3 Min Read
(Reuters) - The Football Association of Ireland (FAI) is set to announce Martin O'Neill and Roy Keane as their new management team following the departure of Giovanni Trapattoni, local media reported.
The Irish Times newspaper said the appointment was approved at an informal board meeting that was held after the FAI cup final in Dublin on Sunday.
It comes following an unsuccessful World Cup qualifying campaign that saw Italian Trapattoni depart as his side finished in fourth place in Group C behind Germany, Sweden and Austria.
After a dismal performance at the Euro 2012 finals in Poland when they lost all three group games, Trapattoni was widely criticized for his negative tactics and his communications skills with players and the media were often questioned during his five-year tenure.
A popular choice among fans, Northern Irishman O'Neill made his name as a player under Brian Clough at Nottingham Forest and has a proven managerial track record at Celtic and in the Premier League with Aston Villa.
But it is the possibility of the appointment of former Manchester United captain Keane - another Clough protégé and one of the most divisive figures in Irish soccer - that is most intriguing.
The fiery midfielder threw the national team into chaos when he railed against what he perceived to be amateurish preparations for the 2002 World Cup in Japan and South Korea.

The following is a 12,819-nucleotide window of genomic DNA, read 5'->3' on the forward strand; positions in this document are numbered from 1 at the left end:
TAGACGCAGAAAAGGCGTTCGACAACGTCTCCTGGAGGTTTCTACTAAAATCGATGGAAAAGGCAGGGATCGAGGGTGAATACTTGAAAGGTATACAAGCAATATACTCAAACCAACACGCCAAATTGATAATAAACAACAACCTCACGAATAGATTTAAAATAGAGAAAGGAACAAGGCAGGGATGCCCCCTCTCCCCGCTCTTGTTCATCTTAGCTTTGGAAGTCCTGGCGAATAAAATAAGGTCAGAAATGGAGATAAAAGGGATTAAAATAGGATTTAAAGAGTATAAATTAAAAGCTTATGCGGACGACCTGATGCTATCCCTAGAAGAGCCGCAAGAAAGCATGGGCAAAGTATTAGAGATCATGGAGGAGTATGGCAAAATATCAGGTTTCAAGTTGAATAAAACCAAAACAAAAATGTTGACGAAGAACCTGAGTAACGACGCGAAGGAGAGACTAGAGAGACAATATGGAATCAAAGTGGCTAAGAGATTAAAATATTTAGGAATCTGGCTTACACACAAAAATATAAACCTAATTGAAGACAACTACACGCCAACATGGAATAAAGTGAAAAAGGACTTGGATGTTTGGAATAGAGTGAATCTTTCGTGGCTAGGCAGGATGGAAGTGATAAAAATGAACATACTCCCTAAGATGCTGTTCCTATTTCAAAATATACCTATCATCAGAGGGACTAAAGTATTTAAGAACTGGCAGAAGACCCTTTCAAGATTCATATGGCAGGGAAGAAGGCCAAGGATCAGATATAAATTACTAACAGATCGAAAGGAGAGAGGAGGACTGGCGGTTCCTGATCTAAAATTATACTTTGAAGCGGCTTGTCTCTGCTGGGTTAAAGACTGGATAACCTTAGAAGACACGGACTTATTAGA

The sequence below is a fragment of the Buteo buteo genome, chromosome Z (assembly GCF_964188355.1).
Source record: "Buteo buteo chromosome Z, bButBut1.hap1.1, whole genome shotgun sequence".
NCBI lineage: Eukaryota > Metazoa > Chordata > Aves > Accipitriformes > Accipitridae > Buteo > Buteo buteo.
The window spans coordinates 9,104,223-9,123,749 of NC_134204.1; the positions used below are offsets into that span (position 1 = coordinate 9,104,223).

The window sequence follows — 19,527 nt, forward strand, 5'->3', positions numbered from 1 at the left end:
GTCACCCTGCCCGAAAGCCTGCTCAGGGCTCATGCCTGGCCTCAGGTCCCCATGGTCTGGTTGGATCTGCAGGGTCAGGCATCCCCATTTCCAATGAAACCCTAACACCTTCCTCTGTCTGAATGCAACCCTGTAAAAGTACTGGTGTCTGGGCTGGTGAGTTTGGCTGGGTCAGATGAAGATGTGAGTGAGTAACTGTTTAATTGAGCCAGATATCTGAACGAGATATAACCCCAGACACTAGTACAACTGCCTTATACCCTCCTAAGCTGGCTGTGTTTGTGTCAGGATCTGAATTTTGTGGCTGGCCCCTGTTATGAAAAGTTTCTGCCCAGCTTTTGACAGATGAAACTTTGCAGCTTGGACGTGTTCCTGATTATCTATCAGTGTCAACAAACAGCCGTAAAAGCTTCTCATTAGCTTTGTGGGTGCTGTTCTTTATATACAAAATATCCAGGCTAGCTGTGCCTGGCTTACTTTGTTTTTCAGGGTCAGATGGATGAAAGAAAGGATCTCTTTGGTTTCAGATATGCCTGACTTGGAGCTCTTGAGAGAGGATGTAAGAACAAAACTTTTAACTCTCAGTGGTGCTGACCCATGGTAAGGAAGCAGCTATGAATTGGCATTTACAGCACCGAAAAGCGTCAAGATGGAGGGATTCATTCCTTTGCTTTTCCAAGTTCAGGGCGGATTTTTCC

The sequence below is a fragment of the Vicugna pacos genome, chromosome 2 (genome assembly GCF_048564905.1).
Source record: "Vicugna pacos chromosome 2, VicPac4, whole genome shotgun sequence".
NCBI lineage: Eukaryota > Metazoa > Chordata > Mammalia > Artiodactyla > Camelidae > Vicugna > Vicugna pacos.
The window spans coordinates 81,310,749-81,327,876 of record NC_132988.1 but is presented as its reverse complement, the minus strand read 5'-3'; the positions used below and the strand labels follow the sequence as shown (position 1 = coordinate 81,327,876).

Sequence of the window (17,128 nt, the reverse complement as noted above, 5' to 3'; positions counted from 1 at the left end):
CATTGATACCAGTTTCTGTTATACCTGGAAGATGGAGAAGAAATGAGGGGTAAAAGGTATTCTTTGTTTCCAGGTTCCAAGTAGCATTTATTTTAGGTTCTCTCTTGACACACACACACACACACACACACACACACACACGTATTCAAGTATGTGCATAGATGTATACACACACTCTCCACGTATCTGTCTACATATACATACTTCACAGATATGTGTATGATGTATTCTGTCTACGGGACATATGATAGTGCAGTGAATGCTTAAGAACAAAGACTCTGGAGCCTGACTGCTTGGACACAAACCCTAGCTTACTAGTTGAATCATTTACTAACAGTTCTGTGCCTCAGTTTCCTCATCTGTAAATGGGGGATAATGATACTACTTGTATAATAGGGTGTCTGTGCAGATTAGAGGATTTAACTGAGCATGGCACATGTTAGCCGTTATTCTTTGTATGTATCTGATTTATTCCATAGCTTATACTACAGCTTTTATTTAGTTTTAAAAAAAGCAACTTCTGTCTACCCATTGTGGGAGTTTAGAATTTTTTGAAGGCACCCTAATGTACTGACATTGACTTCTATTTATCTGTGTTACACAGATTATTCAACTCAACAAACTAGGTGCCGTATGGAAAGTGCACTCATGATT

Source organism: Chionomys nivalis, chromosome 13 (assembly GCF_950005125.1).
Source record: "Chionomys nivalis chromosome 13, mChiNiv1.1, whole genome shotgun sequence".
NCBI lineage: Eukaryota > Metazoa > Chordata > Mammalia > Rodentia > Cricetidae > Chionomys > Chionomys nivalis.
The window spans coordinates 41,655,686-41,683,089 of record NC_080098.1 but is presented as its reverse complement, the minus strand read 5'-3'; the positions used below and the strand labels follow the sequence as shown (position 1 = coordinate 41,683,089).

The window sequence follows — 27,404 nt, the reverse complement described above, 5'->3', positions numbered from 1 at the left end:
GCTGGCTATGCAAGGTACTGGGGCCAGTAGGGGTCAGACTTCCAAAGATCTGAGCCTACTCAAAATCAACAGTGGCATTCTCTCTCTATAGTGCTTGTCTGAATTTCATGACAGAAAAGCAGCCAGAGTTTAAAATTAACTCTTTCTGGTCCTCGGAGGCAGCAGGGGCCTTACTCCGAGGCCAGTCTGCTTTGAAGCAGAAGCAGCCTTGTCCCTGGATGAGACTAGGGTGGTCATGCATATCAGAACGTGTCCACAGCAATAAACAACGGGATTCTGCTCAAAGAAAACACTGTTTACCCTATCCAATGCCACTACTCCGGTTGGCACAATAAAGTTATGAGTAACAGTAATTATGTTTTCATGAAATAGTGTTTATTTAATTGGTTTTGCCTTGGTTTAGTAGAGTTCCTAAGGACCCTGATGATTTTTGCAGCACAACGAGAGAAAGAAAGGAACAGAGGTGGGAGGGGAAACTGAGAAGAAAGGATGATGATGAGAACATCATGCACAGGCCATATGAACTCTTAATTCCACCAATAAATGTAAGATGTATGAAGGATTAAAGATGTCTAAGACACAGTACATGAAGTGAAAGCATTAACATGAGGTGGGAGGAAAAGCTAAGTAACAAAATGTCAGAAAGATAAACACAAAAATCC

Keane's withering evaluation of then-manager Mick McCarthy and of the FAI in general saw him leave the camp on the eve of the tournament, and few would have seen the possibility of a return as part of the management team for one of the association's biggest critics.
Having retired as a player in 2006, Keane went on to manage at Sunderland and Ipswich Town and currently works as a pundit for the British ITV network, and he is expected to appear alongside O'Neill on the station's Champions League coverage on Tuesday.
Reports suggest that media mogul Dennis O'Brien is set to continue to contribute financially to the cost of the management team, who are expected to take over in time for a friendly against Latvia in Dublin on November 15.
The combination of a respected, experienced manager and one of Ireland's most decorated former players will be welcomed by many Irish fans, who have recently been starved of success.
But with both men renowned for their tough-talking personalities, it remains to be seen if they can keep their tempers in check with the players, the association and with each other.
Writing by Philip O'Connor; Editing by Justin Palmer